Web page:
Last year saw 208,000 new registrations for electric vehicles, more than double the year before.
The share of electric vehicles in the United States remains well under 2%, but last year EVs began to gain some ground in the country, market research shows. Last year saw 208,000 new registrations for electric vehicles, more than double the year before when some 100,000 EVs were registered.
The spread of electric vehicles was largely due to a growth in sales in California, where 95,000 new electric vehicles were registered in 2018, accounting for 46% of total registrations in the U.S. The famously green state, which has a population of 39 million in a nation of 327 million, boasts 59% of the market share in EVs in the country.
California isn’t the only state where EVs are on the roll. Nine other states with government-mandated Zero Emission Vehicle standards (from Vermont to New York) also contributed to the upsurge in EV sales in 2018. Analysts at the research firm IHS Markit expect that, thanks to government incentives, more competitive pricing and the arrival of new EV models, electric vehicles could reach sales of 350,000 units next year and more than 1.1 million by 2025.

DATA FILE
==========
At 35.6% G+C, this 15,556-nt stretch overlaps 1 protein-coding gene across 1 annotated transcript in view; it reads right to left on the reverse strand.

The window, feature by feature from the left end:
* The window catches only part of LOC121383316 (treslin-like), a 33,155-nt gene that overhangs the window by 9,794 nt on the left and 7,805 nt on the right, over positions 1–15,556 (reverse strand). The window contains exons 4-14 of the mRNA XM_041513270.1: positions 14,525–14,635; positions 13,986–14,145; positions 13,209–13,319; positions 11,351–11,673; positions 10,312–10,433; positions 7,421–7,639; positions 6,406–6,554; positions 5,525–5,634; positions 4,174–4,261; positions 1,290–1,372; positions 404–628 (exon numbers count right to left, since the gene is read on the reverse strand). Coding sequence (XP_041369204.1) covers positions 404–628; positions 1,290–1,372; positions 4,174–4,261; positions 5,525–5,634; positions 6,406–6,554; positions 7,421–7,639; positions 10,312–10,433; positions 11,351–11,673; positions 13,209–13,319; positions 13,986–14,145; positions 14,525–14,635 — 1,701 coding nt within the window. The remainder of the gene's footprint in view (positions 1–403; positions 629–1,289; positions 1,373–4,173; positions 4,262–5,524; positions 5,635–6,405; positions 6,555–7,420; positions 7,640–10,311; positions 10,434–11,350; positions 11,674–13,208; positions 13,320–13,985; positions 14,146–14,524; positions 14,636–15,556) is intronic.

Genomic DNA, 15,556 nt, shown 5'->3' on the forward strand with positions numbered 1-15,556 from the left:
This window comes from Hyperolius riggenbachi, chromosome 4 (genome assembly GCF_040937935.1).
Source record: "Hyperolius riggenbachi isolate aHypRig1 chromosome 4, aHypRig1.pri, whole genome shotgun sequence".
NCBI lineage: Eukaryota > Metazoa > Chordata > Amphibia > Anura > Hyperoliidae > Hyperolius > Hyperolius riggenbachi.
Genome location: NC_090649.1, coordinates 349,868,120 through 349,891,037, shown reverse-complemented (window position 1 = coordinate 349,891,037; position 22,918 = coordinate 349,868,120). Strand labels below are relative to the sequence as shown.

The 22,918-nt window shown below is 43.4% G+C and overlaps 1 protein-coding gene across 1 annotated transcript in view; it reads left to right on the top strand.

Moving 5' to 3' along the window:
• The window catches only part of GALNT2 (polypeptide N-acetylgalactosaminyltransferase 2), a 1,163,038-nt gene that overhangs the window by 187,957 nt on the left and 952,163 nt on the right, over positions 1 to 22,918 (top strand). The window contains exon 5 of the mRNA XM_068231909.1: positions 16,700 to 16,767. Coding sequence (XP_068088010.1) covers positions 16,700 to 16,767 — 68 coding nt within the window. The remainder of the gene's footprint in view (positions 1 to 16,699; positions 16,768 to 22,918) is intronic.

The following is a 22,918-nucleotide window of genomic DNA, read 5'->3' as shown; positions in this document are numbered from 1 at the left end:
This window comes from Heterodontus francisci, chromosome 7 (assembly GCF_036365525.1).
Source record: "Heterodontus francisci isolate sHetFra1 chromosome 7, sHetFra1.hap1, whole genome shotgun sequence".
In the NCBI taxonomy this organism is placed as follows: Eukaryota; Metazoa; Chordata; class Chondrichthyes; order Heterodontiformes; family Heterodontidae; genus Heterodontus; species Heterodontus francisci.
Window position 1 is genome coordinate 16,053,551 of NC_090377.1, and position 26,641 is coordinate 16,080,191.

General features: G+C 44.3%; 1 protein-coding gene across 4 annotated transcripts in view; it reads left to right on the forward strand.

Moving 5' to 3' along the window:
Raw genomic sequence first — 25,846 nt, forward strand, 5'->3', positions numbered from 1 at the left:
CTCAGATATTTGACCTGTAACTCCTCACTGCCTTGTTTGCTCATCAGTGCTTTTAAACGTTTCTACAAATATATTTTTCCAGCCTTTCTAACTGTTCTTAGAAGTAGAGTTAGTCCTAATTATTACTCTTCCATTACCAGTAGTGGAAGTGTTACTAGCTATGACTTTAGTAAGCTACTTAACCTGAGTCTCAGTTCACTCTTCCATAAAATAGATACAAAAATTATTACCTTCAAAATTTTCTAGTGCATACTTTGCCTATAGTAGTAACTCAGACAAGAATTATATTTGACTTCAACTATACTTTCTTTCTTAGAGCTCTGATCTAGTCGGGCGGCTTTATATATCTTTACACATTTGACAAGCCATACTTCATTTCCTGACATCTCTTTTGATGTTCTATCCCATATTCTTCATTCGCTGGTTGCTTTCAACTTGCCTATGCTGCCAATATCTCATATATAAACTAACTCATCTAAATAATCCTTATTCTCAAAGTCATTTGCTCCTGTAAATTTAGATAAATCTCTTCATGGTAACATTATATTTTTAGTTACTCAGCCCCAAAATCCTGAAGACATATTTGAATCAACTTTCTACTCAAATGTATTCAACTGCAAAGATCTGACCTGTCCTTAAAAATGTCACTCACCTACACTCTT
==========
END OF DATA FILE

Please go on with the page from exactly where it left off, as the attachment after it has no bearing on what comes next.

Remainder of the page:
“A rapid increase in EV nameplates is the catalyst behind the projected growth throughout the next decade,” says Devin Lindsay, an analyst at IHS Markit. “While relatively successful models such as the Tesla Model 3 mature in the market, other traditional automakers will be rolling out not just one EV as we have seen in the past, but multiple models off dedicated EV platforms.”
In tandem with growing sales, the number of repeat customers has also been growing. Some 55% of electric vehicle owners have gone on to purchase another EV, indicating that consumer satisfaction with electric vehicles is on the increase.
“EV loyalty rates have been steadily increasing since their introduction by OEMs. This increase over such a short timeframe demonstrates that a portion of the US market is highly accepting of this new technology and has a growing comfort level with it,” says Tom Libby, another analyst at IHS Markit. “As more new models enter the market, we anticipate an even further increase in loyalty to these vehicles.”